II. Situation in the Area of Responsibility of the United Nations Mission of Observers in Prevlaka
- Since the submission of my report of 1 July 1997 (S/1997/506), the situation in the UNMOP area of responsibility has remained stable. Occasional violations of the demilitarization regime, consisting of several sightings of Croatian Army and Yugoslav personnel and one sighting of a Croatian heavy weapon were fewer in number and of lesser significance than similar violations reported in the past.
- The long-standing violations of the demilitarization regime in the United Nations controlled zone (the so-called "Blue Zone") continue, caused by the presence of approximately 30 Croatian Special Police, located at two positions and one checkpoint, and of approximately six Yugoslav (Montenegrin) Border Police, located at one position and one checkpoint.
- In addition, the waters of the United Nations controlled zone continue to be violated frequently by Croatian and Yugoslav fishing boats, as well as occasionally by Croatian police boats. The Croatian authorities continue to grant civilians, including journalists, unauthorized access to the northern part of the United Nations controlled zone, close to the Prevlaka compound.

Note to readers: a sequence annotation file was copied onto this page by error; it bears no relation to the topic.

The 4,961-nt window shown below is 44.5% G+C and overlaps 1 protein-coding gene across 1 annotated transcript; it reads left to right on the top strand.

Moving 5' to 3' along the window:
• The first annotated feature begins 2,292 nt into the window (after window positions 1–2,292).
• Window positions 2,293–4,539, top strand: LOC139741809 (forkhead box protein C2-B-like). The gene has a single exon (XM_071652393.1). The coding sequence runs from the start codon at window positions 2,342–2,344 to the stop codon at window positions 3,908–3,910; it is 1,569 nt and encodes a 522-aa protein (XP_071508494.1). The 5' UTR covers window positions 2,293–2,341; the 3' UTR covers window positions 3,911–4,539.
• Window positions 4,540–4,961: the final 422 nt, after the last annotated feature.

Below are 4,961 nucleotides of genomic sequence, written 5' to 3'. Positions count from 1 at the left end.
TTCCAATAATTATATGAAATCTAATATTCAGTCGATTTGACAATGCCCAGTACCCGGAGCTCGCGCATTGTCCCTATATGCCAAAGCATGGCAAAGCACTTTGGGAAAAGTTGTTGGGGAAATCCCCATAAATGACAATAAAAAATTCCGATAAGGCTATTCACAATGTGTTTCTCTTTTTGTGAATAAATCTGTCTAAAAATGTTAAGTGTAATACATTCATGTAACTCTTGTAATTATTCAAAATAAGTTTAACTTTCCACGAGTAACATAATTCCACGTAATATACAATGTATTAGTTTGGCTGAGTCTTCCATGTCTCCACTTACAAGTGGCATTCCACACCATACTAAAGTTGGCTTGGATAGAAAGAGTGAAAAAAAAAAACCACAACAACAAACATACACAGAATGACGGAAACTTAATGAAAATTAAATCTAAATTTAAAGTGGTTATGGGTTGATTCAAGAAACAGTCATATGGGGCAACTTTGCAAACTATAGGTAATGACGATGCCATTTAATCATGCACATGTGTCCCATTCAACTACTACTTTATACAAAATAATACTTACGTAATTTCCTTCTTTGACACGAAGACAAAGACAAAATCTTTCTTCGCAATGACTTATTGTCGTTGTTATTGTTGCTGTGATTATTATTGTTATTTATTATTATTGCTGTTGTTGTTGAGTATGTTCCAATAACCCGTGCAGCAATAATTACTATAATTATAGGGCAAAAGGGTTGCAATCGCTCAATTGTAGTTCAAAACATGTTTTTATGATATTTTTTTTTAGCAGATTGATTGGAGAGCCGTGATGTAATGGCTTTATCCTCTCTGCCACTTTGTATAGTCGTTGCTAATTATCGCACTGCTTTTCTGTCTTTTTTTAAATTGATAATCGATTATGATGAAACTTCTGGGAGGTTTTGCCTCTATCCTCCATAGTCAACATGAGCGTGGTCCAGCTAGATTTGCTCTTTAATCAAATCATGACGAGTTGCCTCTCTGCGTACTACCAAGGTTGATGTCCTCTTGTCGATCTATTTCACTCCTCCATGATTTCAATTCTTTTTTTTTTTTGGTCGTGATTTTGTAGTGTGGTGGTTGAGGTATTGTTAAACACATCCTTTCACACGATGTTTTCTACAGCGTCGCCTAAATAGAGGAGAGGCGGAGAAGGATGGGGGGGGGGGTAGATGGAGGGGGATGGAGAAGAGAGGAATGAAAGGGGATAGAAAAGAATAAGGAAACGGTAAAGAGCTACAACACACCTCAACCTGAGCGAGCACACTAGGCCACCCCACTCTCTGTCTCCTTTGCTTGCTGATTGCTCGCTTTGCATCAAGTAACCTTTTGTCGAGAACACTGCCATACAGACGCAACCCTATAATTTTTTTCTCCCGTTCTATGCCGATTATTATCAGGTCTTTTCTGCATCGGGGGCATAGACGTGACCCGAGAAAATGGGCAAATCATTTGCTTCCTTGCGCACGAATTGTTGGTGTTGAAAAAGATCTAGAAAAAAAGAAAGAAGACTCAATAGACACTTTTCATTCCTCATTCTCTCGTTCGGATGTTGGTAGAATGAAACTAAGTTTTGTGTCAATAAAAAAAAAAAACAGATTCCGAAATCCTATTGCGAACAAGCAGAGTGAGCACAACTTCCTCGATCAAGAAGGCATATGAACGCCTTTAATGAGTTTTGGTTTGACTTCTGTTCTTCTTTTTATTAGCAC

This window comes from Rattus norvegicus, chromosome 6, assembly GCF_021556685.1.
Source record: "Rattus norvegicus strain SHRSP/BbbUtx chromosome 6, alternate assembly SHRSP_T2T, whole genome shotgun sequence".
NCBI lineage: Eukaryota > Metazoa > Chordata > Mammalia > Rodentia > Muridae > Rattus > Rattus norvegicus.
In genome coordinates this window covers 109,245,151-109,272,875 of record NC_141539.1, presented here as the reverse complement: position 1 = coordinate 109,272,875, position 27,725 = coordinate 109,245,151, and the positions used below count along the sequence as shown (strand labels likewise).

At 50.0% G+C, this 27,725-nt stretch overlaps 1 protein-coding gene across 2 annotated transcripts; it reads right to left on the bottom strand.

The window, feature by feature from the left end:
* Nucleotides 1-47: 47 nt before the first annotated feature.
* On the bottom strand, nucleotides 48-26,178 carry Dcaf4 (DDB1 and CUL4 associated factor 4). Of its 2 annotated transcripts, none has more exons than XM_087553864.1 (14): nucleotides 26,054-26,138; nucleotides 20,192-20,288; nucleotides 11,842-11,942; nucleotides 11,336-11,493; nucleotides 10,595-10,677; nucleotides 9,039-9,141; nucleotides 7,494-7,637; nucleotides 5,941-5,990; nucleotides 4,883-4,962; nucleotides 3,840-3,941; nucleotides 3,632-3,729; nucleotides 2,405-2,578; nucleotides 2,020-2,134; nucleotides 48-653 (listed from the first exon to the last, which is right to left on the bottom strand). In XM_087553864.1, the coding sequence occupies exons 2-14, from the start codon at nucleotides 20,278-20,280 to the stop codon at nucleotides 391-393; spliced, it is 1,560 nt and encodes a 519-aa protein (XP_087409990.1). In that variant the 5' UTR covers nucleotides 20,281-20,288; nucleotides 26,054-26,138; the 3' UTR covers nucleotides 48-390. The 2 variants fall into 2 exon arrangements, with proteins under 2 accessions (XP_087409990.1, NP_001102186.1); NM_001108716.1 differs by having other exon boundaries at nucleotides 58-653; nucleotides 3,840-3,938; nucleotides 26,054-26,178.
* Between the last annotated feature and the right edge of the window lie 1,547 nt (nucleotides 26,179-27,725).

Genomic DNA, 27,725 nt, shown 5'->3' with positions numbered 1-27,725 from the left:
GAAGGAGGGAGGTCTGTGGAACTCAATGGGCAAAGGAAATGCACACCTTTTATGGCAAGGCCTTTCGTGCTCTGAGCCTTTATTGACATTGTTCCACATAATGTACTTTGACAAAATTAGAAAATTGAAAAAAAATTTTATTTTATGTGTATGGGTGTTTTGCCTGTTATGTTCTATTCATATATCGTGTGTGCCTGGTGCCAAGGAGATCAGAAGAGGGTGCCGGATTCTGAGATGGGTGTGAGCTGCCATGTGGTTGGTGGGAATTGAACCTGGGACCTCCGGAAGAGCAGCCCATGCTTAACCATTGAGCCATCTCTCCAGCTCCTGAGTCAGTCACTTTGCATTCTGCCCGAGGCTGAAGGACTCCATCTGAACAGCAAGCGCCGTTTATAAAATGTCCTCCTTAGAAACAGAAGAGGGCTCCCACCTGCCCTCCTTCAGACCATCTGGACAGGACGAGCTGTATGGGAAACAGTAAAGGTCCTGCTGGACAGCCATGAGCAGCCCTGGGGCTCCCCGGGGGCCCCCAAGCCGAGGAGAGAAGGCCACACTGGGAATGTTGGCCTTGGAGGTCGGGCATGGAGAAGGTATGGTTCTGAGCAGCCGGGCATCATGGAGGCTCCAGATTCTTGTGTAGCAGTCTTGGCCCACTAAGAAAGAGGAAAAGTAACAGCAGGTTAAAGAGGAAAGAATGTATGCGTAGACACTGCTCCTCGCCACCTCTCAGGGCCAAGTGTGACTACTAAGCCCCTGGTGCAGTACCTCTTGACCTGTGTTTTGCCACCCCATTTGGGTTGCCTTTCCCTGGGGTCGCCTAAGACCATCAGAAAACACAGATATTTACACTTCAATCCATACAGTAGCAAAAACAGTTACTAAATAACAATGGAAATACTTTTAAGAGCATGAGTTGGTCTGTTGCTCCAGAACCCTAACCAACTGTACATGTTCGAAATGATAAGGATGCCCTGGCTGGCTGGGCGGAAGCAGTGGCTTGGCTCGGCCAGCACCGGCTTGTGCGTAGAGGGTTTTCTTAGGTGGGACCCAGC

- The most significant long-standing violation in the demilitarized zone (the so-called "Yellow Zone") is the continuing presence of Yugoslav Army troops in the north-western part. Owing to the restriction imposed by the Yugoslav authorities on the movement of United Nations military observers in that area, UNMOP has not been able to ascertain the strength and armament of these Yugoslav Army troops.